Such cases are explosive not only because of their sexual subject matter: other cases (e.g., involving prayers in public schools, crèches on government property, affirmative action programs, criminal defendants’ rights) illustrate the same sort of illegitimate rights creation. And because this explosion of judicially created rights is arguably nowhere to be found in the text or history of the Constitution and its amendments, it is utterly opposed by conservatives who take such “activism” as inimical to the democratic balance struck by the founders in the eighteenth century, a balance seen to be essential to the continued legitimacy and vitality of the Republic. Special rights—for example, those enabling a woman to abort a child without so much as informing her husband—undermine the equality before the law that allows for the rule of law and not of men.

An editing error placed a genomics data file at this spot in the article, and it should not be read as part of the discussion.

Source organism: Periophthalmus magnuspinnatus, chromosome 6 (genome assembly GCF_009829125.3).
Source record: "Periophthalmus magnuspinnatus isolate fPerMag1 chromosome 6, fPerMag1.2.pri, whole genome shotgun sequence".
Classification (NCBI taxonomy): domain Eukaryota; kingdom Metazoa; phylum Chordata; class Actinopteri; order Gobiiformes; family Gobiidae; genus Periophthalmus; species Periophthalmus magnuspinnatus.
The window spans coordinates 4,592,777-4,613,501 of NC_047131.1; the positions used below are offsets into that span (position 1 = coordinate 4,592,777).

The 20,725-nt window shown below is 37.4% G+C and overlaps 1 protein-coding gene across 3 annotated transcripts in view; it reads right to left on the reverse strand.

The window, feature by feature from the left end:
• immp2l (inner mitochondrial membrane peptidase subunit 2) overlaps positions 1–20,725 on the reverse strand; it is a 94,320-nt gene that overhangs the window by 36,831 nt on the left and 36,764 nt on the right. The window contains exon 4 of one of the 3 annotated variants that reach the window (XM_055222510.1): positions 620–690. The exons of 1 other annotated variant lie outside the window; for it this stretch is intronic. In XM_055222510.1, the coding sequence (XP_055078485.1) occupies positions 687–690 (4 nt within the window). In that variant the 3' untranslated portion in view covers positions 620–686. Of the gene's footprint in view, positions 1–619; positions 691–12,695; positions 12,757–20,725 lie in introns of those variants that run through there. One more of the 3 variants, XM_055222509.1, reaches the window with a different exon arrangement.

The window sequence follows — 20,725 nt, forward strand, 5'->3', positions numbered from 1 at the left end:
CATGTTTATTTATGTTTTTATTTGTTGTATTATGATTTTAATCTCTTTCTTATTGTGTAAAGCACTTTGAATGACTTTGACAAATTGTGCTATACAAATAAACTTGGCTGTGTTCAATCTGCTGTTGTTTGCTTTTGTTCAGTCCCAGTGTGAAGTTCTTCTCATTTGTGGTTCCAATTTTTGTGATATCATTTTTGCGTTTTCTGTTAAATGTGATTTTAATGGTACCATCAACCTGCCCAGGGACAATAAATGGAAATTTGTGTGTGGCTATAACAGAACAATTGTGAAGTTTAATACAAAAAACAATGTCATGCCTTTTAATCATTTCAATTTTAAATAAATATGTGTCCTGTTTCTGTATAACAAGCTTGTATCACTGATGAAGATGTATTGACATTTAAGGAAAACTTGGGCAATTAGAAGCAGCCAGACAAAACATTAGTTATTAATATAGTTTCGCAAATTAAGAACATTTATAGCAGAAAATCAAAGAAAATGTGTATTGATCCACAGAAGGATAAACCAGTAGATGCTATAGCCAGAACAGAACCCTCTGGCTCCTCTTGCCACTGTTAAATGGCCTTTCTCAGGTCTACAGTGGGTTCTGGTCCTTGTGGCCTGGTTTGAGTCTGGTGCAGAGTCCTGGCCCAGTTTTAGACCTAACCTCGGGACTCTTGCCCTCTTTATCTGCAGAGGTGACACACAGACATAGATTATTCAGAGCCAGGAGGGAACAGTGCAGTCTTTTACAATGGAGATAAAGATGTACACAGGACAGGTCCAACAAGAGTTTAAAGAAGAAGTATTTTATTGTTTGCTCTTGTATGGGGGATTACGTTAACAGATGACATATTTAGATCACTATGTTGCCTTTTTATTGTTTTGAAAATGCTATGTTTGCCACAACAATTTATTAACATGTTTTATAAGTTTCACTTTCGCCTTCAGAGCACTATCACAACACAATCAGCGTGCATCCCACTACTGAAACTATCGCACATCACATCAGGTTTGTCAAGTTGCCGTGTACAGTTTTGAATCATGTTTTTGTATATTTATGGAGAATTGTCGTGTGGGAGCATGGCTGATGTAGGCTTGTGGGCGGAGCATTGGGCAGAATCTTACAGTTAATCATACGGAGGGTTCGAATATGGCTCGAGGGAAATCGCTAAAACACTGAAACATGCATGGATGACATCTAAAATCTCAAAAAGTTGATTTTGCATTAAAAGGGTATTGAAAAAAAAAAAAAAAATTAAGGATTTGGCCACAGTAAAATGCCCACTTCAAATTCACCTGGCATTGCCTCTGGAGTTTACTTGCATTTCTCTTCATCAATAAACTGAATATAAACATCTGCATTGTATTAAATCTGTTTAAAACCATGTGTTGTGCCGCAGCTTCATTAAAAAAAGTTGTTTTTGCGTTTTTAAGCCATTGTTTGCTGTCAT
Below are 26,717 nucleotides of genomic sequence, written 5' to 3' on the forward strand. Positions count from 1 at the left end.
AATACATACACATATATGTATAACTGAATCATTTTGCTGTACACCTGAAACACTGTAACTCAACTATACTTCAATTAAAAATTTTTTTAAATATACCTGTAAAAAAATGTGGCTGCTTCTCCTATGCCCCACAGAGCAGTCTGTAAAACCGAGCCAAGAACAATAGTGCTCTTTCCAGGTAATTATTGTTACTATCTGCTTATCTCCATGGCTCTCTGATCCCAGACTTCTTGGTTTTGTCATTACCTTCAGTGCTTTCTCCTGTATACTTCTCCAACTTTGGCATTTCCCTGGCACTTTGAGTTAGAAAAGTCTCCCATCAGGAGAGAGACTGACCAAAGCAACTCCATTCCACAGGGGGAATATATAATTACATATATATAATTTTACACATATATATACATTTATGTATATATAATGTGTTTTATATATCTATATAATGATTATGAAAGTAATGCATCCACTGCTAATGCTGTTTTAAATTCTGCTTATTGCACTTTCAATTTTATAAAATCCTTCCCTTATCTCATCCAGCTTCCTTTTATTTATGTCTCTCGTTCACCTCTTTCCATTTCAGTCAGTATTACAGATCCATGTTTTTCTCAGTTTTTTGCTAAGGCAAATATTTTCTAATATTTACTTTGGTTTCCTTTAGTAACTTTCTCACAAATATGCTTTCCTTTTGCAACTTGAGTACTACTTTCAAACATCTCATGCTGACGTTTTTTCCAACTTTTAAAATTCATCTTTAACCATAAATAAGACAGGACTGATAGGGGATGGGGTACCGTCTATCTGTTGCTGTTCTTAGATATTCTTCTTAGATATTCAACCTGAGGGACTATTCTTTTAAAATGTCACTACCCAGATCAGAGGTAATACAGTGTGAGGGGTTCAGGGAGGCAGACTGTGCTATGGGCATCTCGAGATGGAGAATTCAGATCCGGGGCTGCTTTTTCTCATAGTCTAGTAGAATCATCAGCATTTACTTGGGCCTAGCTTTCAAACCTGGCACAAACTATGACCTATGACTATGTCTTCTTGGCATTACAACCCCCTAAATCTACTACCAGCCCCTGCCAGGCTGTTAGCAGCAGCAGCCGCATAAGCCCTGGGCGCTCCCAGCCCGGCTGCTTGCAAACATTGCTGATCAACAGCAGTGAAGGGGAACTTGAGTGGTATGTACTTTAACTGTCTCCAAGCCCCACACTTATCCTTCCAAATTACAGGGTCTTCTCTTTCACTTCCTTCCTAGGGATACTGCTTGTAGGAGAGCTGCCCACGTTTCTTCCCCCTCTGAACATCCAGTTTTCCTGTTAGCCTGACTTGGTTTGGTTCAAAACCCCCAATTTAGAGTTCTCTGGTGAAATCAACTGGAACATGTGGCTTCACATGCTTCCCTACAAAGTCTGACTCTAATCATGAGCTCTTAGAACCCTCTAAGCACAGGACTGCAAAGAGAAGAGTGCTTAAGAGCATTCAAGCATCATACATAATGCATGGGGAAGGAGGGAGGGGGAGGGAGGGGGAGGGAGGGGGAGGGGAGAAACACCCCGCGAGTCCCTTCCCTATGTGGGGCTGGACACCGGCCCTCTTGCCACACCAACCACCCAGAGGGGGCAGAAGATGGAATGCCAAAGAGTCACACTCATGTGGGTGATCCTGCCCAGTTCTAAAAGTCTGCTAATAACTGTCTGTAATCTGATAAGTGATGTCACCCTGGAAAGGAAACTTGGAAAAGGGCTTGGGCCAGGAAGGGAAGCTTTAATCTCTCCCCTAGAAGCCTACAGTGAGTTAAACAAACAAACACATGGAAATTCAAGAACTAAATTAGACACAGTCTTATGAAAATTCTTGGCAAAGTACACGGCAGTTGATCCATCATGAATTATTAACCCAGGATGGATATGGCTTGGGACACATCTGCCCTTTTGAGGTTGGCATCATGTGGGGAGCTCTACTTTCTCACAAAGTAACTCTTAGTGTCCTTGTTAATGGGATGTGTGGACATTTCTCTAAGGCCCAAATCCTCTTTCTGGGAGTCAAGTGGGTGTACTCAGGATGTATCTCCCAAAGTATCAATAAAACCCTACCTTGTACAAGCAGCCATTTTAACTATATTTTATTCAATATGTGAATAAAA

- Bork, Robert H. The Tempting of America: The Political Seduction of the Law. New York: Free Press, 1990.
- Hayek, Friedrich A. von. The Rule of Law. Menlo Park, Calif.: Institute for Humane Studies, 1975.
- Nieman, Donald G. The Constitution, Law and American Life: Critical Aspects of the Nineteenth-Century Experience. Athens, Ga.: University of Georgia Press, 1992.
- Shapiro, Ian, ed. The Rule of Law. New York: New York University Press, 1994.
This essay was originally published in American Conservatism: An Encyclopedia (ISI Books, 2006).
To learn more about the Constitution and its division of powers, visit the ISI short course on The American Experience.